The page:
In August 2005, the market capitalization of the new home market peaked at $31.05 billion, going by the trailing twelve month average for this figure.
In January 2021, fueled by a surge in demand by Americans fleeing coronavirus pandemic lockdown restrictions and amplified by sustained breakdowns of public order in large cities in the U.S., the market cap of the new home market reached $30.32 billion, just 2.4% shy of the housing market's previous nominal peak.
Since January 2021 however, the trailing twelve month average market cap for new homes in the U.S. has fallen somewhat, dropping to $29.91 billion in the initial estimate for March 2021, as the supply of new homes sold has increased while the average price of new homes sold in the U.S. has dipped from a six-year high in January 2021.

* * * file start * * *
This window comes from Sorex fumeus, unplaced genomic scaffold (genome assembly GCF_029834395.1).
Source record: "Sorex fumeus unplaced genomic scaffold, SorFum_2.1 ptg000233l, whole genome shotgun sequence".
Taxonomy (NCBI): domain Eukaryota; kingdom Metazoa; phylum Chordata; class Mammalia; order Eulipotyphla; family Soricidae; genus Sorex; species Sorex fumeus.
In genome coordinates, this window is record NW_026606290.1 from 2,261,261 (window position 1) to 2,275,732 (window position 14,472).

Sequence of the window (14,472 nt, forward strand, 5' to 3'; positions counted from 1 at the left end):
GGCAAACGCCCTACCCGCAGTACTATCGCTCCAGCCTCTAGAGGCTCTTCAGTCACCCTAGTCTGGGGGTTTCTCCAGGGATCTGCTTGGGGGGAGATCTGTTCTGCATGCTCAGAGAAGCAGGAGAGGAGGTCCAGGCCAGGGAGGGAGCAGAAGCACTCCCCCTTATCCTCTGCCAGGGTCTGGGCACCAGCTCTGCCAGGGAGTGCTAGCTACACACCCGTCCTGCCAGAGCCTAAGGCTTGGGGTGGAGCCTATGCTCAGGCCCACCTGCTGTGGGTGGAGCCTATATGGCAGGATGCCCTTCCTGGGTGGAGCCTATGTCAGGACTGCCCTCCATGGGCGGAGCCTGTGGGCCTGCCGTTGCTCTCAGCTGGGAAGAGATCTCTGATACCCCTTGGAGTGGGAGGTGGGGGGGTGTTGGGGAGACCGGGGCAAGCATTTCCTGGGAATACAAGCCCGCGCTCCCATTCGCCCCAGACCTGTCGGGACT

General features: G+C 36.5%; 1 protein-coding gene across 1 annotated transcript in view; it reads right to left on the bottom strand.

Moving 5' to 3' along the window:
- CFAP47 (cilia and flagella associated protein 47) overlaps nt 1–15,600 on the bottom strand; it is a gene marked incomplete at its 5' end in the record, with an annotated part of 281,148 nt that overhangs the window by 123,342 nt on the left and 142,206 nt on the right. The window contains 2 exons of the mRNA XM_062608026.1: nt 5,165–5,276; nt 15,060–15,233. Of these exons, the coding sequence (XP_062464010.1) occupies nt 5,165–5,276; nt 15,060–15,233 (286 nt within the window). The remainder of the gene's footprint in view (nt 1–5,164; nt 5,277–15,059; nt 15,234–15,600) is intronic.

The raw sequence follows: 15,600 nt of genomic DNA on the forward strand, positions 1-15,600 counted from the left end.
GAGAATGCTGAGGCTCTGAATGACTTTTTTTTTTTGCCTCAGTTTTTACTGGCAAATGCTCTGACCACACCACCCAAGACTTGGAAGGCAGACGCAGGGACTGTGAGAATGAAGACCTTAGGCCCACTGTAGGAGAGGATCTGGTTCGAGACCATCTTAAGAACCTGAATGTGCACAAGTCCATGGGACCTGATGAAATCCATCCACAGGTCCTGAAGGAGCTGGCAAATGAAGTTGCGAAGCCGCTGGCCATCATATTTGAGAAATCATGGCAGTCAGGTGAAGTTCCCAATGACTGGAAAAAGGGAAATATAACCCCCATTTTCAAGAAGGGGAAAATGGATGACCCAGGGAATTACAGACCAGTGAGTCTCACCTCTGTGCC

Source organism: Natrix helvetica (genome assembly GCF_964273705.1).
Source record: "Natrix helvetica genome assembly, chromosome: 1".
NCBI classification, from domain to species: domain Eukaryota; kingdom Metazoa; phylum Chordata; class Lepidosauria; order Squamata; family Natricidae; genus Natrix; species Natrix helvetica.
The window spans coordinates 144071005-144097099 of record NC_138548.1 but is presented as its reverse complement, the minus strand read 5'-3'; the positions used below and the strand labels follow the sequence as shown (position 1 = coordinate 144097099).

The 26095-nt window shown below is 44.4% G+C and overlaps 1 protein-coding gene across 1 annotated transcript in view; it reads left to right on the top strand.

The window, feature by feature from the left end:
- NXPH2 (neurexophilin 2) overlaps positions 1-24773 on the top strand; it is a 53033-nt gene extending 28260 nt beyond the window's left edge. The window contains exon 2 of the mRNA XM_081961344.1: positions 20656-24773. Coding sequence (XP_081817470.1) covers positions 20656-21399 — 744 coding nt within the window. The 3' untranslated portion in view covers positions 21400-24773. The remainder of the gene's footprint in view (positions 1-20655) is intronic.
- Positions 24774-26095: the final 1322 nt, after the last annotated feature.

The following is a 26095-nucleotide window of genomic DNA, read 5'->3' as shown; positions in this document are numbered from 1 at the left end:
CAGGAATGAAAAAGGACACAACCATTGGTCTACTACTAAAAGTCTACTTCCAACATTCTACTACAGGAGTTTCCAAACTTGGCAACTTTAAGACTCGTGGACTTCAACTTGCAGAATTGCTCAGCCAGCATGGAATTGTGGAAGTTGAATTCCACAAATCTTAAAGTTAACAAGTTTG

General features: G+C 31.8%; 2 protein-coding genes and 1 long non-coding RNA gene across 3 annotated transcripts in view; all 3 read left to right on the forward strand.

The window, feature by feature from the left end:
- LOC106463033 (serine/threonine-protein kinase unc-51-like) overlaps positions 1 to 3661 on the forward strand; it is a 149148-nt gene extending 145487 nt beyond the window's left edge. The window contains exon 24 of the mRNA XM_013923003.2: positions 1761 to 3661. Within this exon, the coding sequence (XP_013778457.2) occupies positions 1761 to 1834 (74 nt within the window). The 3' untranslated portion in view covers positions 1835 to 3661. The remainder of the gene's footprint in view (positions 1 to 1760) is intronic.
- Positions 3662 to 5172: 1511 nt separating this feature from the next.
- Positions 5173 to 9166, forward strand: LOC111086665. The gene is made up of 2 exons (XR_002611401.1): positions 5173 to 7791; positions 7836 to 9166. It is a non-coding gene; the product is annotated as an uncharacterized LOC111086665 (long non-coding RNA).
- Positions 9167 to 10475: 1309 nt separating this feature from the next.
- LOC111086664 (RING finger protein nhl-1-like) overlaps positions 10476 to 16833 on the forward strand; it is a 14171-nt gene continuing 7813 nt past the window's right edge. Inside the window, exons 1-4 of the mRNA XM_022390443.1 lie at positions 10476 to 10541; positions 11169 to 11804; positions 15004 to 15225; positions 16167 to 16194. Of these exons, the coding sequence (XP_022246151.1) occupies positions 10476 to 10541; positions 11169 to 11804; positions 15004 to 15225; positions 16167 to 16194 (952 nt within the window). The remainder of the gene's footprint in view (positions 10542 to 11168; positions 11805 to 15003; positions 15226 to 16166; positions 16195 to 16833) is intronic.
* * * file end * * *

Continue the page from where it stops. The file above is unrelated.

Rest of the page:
Adjusted for inflation, the market cap for new homes now would have to be over a third higher to come close the August 2005 peak in terms of constant March 2021 U.S. dollars.
U.S. Census Bureau. New Residential Sales Historical Data. Houses Sold. [Excel Spreadsheet]. Accessed 24 April 2021.
U.S. Census Bureau. New Residential Sales Historical Data. Median and Average Sale Price of Houses Sold. [Excel Spreadsheet]. Accessed 24 April 2021.
U.S. Department of Labor Bureau of Labor Statistics. Consumer Price Index, All Urban Consumers - (CPI-U), U.S. City Average, All Items, 1982-84=100[Online Application]. Accessed 13 April 2021.